China Weighing More Emphasis on Traditional Culture in Textbooks


Education officials in China are considering changes to elementary and middle school textbooks that would  expand the study of Chinese philosophy and literature, a shift that some education experts say is connected to recent efforts by the government to emphasize China’s cultural heritage. At an annual education conference this past weekend in the southwestern city of Chengdu, Wang Xuming, president of the state-owned Language and Culture Press, told reporters that his publishing house had revised its Chinese language and literature ... Read More »

How to Kill a Culture in 3 Easy Steps


Over the past few years I’ve been filming interviews with random people I’ve met from the streets of New York, to Prague and from the farms of Eastern Europe to the Midwest and Western United States. I’ve interviewed hundreds of people from farmers, artist, workers, professors and even celebrities and pop stars, and in nearly all cases most people especially in the United States, haven’t a clue about what culture is. I’ve gotten responses from, “Its some fifty-dollar word that ... Read More »

Is math discovered or invented? – Jeff Dekofsky


Published on 27 Oct 2014 View full lesson:… Would mathematics exist if people didn’t? Did we create mathematical concepts to help us understand the world around us, or is math the native language of the universe itself? Jeff Dekofsky traces some famous arguments in this ancient and hotly debated question. Lesson by Jeff Dekofsky, animation by The Tremendousness Collective. Read More »

Why Do We Make Art? Author Explores The Depths Of Leonardo Da Vinci’s Brain To Find Out


“The good painter has to paint two principle things, that is to say, man and the intention of his mind. The first is easy and the second difficult.” Leonardo da Vinci, the man who pondered these thought centuries ago, was an innovator across art and science, who obsessed not only over the rigors of beauty, but over the creative processes taking place deep inside his mind. Leonard Shlain, the late author and surgeon beloved for books like Art & Physics, ... Read More »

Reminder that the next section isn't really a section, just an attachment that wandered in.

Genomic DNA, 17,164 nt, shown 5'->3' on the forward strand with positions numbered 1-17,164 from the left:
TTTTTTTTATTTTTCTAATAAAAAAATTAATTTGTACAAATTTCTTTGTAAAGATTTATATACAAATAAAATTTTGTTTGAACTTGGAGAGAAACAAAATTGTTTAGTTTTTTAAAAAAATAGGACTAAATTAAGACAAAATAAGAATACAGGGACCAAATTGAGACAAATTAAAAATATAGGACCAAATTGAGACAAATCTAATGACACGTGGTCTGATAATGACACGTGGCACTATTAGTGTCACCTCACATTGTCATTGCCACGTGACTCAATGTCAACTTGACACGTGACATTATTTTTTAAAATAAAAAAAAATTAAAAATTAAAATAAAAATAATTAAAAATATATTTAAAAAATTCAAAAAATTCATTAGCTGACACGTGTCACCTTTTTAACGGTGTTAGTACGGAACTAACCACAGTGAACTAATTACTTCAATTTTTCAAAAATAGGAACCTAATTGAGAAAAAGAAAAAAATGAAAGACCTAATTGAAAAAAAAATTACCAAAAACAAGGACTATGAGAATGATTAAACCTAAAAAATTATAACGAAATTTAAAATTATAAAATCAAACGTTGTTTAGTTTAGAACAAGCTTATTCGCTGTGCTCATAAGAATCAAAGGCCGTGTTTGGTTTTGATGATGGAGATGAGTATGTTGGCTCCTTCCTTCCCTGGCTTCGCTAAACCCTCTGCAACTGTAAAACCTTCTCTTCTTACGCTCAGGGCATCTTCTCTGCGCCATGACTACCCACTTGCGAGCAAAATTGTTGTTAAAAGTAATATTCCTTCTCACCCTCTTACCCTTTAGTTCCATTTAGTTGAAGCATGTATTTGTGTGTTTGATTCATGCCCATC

On Aristotle, Friendship and bottom-dwellers…

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In a particularly influential section of the Nicomachean Ethics, Aristotle reflects on the role of friendship {GR φιλία} and its effect on one’s life. In considering how humans should best live “a virtuous life” Aristotle considers friendship as a most vital element. He states that “without friends, no one would want to live, even if he had all other goods”. Aristotle distinguishes between true friendship – that is between people who are good, like in virtue and wish the best ... Read More »

The Vatican Library’s Amazing Documents Are Finally Online


The news: The Vatican Library is getting an e-upgrade. The official library of the Holy See is undertaking a massive digitization project designed to upload hundred of thousands of books and images from its physical archives into an online database. As Business Insider reports, nonprofit organization Digita Vaticana Oculus was founded in 2013 with the goal digitizing 80,000 manuscripts. That’s just a little over half the approximately 180,000 manuscripts, 1.6 million books and 150,000 images that are housed in the library. ... Read More »

An Intimate Portrait of Edward Snowden


Citizenfour, Laura Poitras’s documentary about Edward Snowden, premiered to a sold-out audience at the New York Film Festival on October 10. The film was not originally part of the festival lineup, its inclusion only announced less than a month prior. The premiere understandably generated an overwhelming amount of anticipation, promising a personal look at the enigmatic figure who leaked a trove of classified NSA documents that expose a horrifyingly massive, US-run surveillance program directed at both US and global citizens ... Read More »

As a Briton, I hang my head in shame. We must return the Parthenon marbles

The marbles were created for the Parthenon in Athens

Now Amal Clooney has reignited the debate over the Parthenon’s crowning glory, it’s time we rectified a historic wrong. Reunite these ancient sculptures with their home Almost every day I take a walk around the Acropolis. “Around” is the operative word, because the Greeks have gone to great lengths to unite their Athenian antiquities with a pedestrian path. At the centre of this classical treasure trove stands the craggy outcrop known as the Sacred Rock. As you ascend the walkway, ... Read More »